Power of attorney is the legal authority to manage another person’s property, finances, or medical affairs. You can use a power of attorney form to give someone this authority.
The “principal” is the person granting the powers, and the “agent” is the person acting on the principal’s behalf. For your document to be legally-binding, it must comply with Arizona state laws.
Choose one or more of the following types of powers of attorney depending on what kind of authority you want to give your agent and when you want the document to take effect.
Arizona (AZ) Power of Attorney Documents
Arizona DMV Power of Attorney
A DMV power of attorney, also known in Arizona as an AZ MVD power of attorney, is a type of POA that authorizes another person or entity to represent you legally in matters relating to your vehicles, including mobile homes and watercraft.
Download: Adobe PDF
Arizona Power of Attorney Form 285 (Tax)
With this tax power of attorney, an individual may authorize an agent to represent them in issues relating to tax payments, including filing taxes or accessing confidential tax-related information.
Download: Adobe PDF
Arizona Power of Attorney Delegating Parental Powers
With a power of attorney delegating parenting powers, a parent can nominate an agent to make decisions relating to the child’s welfare for a limited period.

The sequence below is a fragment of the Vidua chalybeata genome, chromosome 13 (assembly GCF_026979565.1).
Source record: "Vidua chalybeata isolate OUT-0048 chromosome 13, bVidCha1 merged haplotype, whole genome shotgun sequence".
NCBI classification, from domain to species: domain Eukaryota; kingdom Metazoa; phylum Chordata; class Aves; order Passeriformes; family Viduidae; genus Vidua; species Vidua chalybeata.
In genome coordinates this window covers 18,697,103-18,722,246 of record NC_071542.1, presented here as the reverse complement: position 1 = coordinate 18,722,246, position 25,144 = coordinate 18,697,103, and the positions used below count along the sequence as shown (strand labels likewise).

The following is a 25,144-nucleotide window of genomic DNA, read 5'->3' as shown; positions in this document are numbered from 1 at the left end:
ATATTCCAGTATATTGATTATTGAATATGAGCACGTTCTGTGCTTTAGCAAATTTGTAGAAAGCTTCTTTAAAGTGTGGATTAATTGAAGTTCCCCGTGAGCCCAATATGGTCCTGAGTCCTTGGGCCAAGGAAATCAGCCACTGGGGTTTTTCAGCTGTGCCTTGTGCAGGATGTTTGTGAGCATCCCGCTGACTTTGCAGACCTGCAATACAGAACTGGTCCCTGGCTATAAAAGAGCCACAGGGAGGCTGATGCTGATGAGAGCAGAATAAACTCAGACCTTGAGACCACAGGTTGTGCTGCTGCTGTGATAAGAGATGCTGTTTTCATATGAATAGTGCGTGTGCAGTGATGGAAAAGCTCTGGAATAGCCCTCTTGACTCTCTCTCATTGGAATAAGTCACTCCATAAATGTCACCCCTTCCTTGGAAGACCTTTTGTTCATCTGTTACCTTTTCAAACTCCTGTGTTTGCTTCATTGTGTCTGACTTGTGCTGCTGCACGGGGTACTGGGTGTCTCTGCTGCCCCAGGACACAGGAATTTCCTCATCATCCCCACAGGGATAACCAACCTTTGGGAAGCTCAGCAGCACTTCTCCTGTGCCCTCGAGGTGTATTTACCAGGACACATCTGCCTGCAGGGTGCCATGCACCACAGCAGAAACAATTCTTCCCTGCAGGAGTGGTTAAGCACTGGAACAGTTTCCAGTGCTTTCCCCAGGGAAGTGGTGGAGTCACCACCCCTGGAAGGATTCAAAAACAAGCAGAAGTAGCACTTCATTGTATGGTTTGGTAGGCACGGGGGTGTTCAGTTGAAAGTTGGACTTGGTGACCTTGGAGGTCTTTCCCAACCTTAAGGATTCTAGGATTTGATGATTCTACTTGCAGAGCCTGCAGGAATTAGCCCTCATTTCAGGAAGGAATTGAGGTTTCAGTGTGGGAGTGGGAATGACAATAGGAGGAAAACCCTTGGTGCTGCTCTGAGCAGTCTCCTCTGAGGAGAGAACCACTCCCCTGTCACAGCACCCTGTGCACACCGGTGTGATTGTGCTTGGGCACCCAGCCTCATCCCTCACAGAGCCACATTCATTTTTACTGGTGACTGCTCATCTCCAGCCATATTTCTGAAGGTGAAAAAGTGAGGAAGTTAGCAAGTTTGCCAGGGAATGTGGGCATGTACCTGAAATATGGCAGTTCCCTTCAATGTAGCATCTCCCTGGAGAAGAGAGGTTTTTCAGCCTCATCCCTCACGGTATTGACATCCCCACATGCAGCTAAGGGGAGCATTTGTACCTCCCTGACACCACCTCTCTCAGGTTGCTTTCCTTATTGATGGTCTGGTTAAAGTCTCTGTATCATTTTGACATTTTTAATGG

Download: Form and instructions available on the Superior Court of Arizona website
How Do I Get Power of Attorney in Arizona?
To set up power of attorney, both the principal and agent complete and sign a power of attorney form.
A.R.S. §14-5501 regulates durable powers of attorney in the state of Arizona. The forms on this page are compliant with this section of Arizona Revised Statutes.
Arizona POA Requirements
For a power of attorney to be legally binding in the state of Arizona, the document must meet the following requirements:
- The POA document must list the:
- name and signature of the principal
- name of the agent(s)
- date of the agreement
- powers granted
- when the powers begin and end
- The POA document must be signed by the principal and a witness in the presence of a notary public. The agent’s spouse or child or the agent themself cannot serve as the witness.
- If the POA involves a real estate transfer, it must be recorded at the county recorder’s office for the public record, in accordance with A.R.S. §33-411.01.
Arizona Revocation of Power of Attorney
A revocation of power of attorney withdraws the power of attorney you previously granted to an agent.